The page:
Multiple cause diagrams
The rules for drawing multiple cause diagrams are:
- phrases may be things but as the diagram develops it is preferable to use variables associated with them, e.g. ‘poor teaching material’ might become ‘35% of teaching material is substandard’;
- arrows do not necessarily mean causes, but can be read as ‘contributes to’, ‘leads to’, ‘enables’, or similar terms;
- the diagram may be entirely sequential, or it may contain loops.
The guidelines for using multiple cause diagrams include:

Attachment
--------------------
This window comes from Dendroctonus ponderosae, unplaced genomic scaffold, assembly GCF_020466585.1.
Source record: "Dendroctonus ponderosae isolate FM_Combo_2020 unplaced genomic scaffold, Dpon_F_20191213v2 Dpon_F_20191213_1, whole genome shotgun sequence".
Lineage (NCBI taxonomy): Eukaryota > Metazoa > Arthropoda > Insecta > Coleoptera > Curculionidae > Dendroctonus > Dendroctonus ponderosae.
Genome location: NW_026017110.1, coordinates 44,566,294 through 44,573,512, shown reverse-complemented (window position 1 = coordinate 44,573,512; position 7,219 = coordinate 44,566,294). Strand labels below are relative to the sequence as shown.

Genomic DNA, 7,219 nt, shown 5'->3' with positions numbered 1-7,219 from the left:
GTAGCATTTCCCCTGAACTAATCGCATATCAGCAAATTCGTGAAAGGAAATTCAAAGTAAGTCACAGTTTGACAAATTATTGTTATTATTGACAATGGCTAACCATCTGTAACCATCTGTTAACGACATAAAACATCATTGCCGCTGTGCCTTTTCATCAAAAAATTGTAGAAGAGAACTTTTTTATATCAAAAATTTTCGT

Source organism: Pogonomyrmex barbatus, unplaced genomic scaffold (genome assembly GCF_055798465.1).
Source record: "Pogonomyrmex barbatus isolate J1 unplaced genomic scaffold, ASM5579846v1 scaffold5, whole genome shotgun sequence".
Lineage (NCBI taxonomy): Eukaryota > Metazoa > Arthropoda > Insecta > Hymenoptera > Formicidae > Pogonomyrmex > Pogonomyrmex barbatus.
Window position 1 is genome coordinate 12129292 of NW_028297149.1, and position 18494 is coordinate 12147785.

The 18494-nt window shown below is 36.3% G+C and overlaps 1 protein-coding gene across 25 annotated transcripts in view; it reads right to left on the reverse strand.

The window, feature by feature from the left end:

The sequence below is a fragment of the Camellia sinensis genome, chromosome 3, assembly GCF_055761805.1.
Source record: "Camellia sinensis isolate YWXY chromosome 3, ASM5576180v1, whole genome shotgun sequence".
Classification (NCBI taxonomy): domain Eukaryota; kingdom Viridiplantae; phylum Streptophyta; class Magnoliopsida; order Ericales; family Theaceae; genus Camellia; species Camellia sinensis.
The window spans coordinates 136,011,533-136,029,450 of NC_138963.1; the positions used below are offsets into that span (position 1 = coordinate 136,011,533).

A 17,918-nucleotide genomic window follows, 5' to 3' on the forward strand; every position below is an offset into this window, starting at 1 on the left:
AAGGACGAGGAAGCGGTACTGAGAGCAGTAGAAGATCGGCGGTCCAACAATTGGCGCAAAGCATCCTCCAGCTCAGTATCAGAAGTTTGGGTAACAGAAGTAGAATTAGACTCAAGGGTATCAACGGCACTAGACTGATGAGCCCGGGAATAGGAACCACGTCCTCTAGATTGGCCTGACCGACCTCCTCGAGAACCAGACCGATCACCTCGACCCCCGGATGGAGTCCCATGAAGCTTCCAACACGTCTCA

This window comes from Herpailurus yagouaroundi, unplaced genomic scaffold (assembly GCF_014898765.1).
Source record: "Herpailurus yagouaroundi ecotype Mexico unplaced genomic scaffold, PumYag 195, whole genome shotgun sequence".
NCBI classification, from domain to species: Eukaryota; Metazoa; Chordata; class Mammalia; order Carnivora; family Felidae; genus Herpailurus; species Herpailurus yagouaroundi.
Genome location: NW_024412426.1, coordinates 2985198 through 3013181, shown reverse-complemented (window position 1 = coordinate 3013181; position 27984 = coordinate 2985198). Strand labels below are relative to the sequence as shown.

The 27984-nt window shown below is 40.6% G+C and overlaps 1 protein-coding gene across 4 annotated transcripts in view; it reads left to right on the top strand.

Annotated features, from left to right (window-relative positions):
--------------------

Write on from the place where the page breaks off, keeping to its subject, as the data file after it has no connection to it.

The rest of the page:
- begin at the factor or event to be explained and work backwards;
- the arrows should be labelled;
- it is not necessary to put blobs around phrases;
- ensure that each causal link is clear, inserting any necessary intermediate variables or factors as necessary;
- these diagrams do not distinguish necessary and sufficient causes – if this is required the diagram will need annotating to show this;
- it is not necessary to draw a system boundary, but drawing the diagram may guide ideas about where the boundary lies;
- although these diagrams are similar to influence diagrams, they are different because they can be read sequentially rather than being a snapshot representation and they do not begin with the structure of the system.
Systems Thinking and Complexity
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